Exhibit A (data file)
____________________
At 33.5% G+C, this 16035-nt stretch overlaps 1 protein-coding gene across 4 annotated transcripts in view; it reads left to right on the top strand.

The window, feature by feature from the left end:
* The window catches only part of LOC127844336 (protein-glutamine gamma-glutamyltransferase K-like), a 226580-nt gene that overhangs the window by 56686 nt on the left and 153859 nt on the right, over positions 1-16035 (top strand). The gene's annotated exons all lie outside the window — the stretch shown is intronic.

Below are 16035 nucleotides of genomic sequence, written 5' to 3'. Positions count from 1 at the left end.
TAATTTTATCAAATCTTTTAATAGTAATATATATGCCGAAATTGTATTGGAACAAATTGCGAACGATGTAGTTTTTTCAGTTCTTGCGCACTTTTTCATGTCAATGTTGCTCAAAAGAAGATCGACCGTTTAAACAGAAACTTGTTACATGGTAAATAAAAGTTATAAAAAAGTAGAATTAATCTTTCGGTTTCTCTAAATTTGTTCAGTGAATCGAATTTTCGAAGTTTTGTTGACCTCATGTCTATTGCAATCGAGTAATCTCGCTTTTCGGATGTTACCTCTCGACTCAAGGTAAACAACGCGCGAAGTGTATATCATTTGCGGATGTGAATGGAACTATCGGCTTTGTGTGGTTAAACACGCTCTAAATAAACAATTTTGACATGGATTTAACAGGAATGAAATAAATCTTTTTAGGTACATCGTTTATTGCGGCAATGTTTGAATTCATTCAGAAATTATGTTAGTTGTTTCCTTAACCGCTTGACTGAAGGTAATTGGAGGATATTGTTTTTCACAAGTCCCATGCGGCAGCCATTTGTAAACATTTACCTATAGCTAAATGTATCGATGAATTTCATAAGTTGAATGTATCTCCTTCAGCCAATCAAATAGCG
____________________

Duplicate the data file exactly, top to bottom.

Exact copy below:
At 33.5% G+C, this 16035-nt stretch overlaps 1 protein-coding gene across 4 annotated transcripts in view; it reads left to right on the top strand.

The window, feature by feature from the left end:
* The window catches only part of LOC127844336 (protein-glutamine gamma-glutamyltransferase K-like), a 226580-nt gene that overhangs the window by 56686 nt on the left and 153859 nt on the right, over positions 1-16035 (top strand). The gene's annotated exons all lie outside the window — the stretch shown is intronic.

Below are 16035 nucleotides of genomic sequence, written 5' to 3'. Positions count from 1 at the left end.
TAATTTTATCAAATCTTTTAATAGTAATATATATGCCGAAATTGTATTGGAACAAATTGCGAACGATGTAGTTTTTTCAGTTCTTGCGCACTTTTTCATGTCAATGTTGCTCAAAAGAAGATCGACCGTTTAAACAGAAACTTGTTACATGGTAAATAAAAGTTATAAAAAAGTAGAATTAATCTTTCGGTTTCTCTAAATTTGTTCAGTGAATCGAATTTTCGAAGTTTTGTTGACCTCATGTCTATTGCAATCGAGTAATCTCGCTTTTCGGATGTTACCTCTCGACTCAAGGTAAACAACGCGCGAAGTGTATATCATTTGCGGATGTGAATGGAACTATCGGCTTTGTGTGGTTAAACACGCTCTAAATAAACAATTTTGACATGGATTTAACAGGAATGAAATAAATCTTTTTAGGTACATCGTTTATTGCGGCAATGTTTGAATTCATTCAGAAATTATGTTAGTTGTTTCCTTAACCGCTTGACTGAAGGTAATTGGAGGATATTGTTTTTCACAAGTCCCATGCGGCAGCCATTTGTAAACATTTACCTATAGCTAAATGTATCGATGAATTTCATAAGTTGAATGTATCTCCTTCAGCCAATCAAATAGCG